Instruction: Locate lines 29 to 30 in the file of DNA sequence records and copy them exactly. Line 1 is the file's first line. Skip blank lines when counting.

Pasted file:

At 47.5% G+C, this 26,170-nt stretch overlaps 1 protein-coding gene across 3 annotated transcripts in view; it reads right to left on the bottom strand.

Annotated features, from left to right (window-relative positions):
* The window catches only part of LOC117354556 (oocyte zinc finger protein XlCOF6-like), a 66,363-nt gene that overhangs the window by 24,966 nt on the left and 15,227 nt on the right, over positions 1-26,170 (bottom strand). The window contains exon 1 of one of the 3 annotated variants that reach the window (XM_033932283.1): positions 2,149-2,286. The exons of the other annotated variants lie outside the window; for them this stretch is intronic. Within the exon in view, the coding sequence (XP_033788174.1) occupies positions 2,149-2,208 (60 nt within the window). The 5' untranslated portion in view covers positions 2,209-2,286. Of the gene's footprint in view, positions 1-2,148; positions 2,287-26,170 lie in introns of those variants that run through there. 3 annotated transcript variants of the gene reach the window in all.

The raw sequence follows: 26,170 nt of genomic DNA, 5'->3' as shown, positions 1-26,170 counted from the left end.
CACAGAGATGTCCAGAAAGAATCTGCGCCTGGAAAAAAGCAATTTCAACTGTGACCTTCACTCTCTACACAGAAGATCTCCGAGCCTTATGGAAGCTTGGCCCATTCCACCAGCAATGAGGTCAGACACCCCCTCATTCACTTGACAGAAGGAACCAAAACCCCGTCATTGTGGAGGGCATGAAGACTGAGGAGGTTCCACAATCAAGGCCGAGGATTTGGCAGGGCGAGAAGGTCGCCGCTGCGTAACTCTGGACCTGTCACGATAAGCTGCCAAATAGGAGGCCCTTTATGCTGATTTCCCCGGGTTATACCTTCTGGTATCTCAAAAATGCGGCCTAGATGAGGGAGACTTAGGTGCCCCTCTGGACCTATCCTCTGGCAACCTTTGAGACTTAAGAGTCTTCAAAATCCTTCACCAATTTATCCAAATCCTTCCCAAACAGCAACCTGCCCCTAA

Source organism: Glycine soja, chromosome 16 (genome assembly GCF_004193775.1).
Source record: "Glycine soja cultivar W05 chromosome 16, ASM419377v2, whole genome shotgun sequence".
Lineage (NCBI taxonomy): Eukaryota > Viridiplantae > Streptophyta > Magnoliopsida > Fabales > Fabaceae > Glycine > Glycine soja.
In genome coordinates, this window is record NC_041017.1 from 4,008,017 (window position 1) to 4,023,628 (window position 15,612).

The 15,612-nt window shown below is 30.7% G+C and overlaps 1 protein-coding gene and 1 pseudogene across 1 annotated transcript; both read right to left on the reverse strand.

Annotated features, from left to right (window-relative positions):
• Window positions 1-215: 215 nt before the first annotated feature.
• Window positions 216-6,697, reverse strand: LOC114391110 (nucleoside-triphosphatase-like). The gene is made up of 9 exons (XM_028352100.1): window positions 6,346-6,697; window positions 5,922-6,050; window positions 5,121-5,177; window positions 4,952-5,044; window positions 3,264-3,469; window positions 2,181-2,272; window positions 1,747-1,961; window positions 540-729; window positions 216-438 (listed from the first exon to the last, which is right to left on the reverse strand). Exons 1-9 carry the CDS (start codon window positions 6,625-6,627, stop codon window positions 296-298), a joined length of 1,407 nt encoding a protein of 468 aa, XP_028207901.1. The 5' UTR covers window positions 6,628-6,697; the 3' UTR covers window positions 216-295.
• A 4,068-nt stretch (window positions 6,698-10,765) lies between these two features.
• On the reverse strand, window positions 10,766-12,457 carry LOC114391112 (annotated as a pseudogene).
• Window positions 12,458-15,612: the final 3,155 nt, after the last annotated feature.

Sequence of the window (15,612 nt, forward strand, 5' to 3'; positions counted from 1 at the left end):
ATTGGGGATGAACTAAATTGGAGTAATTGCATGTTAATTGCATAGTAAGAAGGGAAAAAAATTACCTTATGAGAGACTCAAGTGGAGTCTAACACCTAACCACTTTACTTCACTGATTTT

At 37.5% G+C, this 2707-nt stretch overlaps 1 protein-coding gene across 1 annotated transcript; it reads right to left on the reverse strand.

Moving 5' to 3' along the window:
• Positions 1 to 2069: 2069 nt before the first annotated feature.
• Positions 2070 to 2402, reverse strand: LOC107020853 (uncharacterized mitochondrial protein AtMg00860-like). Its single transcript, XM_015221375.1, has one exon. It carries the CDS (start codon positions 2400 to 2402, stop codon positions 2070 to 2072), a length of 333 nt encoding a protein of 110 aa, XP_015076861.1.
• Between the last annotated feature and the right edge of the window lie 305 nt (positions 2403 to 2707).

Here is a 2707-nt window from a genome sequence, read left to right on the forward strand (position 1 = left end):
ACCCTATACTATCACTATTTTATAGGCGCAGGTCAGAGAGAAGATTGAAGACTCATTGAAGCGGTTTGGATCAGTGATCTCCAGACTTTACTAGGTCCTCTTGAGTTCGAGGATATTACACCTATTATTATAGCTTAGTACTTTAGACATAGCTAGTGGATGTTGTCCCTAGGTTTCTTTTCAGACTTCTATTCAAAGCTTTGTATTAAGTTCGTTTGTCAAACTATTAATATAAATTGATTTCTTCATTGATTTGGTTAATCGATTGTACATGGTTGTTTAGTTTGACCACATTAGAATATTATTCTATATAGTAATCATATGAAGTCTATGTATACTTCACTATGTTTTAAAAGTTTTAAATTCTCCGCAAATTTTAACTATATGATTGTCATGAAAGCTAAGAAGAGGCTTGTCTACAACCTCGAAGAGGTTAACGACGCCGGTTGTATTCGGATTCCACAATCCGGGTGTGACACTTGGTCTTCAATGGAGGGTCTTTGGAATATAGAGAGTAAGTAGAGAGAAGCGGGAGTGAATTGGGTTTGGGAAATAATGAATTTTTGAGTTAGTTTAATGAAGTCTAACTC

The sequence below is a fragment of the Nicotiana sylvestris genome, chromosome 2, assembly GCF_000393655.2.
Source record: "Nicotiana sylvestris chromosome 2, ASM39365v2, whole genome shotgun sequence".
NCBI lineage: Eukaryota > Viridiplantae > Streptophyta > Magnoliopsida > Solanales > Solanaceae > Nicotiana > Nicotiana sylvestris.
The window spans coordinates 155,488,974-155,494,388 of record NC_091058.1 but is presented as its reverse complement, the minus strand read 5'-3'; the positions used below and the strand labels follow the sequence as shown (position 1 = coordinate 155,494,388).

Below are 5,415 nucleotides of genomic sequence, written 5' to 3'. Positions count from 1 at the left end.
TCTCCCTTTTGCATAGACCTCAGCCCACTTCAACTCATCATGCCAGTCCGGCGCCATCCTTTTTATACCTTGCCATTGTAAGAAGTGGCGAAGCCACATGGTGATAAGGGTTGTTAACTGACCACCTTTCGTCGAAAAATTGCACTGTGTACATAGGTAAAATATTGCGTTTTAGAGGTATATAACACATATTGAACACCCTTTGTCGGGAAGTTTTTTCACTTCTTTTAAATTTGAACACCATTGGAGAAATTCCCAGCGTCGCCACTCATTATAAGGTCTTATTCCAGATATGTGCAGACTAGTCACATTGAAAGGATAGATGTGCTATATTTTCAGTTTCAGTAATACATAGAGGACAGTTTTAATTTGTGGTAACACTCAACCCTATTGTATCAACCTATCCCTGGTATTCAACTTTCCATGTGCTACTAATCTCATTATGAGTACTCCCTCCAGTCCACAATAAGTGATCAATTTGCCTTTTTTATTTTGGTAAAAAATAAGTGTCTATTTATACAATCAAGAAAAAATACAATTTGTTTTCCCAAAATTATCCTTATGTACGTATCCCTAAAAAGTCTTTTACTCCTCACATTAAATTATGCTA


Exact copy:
The window spans coordinates 155,488,974-155,494,388 of record NC_091058.1 but is presented as its reverse complement, the minus strand read 5'-3'; the positions used below and the strand labels follow the sequence as shown (position 1 = coordinate 155,494,388).

Below are 5,415 nucleotides of genomic sequence, written 5' to 3'. Positions count from 1 at the left end.